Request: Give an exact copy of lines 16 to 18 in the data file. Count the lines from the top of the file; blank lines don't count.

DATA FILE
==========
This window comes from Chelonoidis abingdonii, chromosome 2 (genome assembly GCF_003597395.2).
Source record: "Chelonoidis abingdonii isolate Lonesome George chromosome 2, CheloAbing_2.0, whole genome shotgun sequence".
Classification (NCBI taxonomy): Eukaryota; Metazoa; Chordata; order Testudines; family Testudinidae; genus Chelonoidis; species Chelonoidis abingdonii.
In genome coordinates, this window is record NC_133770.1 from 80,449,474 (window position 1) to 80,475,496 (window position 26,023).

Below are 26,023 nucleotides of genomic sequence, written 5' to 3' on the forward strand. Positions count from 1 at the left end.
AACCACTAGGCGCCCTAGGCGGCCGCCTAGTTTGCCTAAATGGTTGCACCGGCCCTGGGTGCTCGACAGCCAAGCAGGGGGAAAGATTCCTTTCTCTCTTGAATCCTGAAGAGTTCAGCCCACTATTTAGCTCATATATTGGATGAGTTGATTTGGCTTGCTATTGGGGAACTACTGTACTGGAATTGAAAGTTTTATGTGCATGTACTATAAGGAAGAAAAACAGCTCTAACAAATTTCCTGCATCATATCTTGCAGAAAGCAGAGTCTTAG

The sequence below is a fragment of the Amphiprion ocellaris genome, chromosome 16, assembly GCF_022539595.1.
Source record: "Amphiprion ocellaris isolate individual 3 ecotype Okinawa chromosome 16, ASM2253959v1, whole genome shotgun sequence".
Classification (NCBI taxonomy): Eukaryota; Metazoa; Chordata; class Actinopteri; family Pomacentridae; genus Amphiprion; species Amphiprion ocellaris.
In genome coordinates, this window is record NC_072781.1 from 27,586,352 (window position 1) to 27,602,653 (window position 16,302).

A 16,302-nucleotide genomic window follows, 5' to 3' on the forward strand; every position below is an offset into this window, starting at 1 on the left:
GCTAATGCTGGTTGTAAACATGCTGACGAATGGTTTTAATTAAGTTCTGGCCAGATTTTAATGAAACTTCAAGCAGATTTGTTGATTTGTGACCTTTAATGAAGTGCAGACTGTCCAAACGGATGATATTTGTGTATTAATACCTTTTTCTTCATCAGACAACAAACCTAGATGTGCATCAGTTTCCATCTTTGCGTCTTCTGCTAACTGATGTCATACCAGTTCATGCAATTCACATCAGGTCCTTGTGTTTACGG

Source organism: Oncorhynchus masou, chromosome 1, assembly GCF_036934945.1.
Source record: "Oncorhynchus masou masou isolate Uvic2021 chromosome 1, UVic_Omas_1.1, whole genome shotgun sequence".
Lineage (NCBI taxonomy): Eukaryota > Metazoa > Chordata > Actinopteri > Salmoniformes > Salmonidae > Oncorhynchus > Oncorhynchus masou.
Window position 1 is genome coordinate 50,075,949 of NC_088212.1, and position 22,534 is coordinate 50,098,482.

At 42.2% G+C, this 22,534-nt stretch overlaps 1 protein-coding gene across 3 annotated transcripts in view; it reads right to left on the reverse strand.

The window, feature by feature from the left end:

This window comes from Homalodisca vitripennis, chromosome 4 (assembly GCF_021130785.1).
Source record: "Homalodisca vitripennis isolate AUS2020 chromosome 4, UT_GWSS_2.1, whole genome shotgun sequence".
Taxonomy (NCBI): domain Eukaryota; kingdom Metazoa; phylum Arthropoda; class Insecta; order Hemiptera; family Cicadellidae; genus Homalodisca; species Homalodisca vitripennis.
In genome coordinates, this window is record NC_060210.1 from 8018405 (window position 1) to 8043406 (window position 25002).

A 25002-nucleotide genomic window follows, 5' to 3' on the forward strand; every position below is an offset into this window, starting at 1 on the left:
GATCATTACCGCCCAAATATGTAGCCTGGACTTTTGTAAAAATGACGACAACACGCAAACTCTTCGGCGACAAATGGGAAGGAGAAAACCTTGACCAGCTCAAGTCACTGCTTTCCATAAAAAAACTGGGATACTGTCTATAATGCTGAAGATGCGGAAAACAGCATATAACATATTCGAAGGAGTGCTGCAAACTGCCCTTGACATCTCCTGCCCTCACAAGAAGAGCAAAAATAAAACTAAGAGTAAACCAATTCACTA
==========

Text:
Window position 1 is genome coordinate 50,075,949 of NC_088212.1, and position 22,534 is coordinate 50,098,482.

At 42.2% G+C, this 22,534-nt stretch overlaps 1 protein-coding gene across 3 annotated transcripts in view; it reads right to left on the reverse strand.

The window, feature by feature from the left end: